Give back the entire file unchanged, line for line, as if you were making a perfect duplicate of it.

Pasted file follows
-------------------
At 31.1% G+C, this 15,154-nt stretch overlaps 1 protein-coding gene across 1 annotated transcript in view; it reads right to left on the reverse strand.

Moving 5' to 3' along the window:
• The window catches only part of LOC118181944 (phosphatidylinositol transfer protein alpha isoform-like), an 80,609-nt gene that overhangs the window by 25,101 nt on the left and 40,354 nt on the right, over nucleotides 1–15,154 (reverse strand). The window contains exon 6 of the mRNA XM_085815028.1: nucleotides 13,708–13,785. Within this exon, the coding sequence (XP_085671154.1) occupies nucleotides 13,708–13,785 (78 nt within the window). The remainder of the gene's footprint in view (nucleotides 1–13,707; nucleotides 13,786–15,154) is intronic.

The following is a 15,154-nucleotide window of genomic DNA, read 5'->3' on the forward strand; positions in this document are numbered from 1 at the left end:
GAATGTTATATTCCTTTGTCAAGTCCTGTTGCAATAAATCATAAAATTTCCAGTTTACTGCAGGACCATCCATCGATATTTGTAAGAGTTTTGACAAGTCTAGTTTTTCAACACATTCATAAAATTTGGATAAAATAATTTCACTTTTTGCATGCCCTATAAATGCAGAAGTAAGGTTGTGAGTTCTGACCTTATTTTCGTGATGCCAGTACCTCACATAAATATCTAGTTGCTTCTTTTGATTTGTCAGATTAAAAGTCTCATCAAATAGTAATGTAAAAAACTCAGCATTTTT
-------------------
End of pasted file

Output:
At 31.1% G+C, this 15,154-nt stretch overlaps 1 protein-coding gene across 1 annotated transcript in view; it reads right to left on the reverse strand.

Moving 5' to 3' along the window:
• The window catches only part of LOC118181944 (phosphatidylinositol transfer protein alpha isoform-like), an 80,609-nt gene that overhangs the window by 25,101 nt on the left and 40,354 nt on the right, over nucleotides 1–15,154 (reverse strand). The window contains exon 6 of the mRNA XM_085815028.1: nucleotides 13,708–13,785. Within this exon, the coding sequence (XP_085671154.1) occupies nucleotides 13,708–13,785 (78 nt within the window). The remainder of the gene's footprint in view (nucleotides 1–13,707; nucleotides 13,786–15,154) is intronic.

The following is a 15,154-nucleotide window of genomic DNA, read 5'->3' on the forward strand; positions in this document are numbered from 1 at the left end:
GAATGTTATATTCCTTTGTCAAGTCCTGTTGCAATAAATCATAAAATTTCCAGTTTACTGCAGGACCATCCATCGATATTTGTAAGAGTTTTGACAAGTCTAGTTTTTCAACACATTCATAAAATTTGGATAAAATAATTTCACTTTTTGCATGCCCTATAAATGCAGAAGTAAGGTTGTGAGTTCTGACCTTATTTTCGTGATGCCAGTACCTCACATAAATATCTAGTTGCTTCTTTTGATTTGTCAGATTAAAAGTCTCATCAAATAGTAATGTAAAAAACTCAGCATTTTT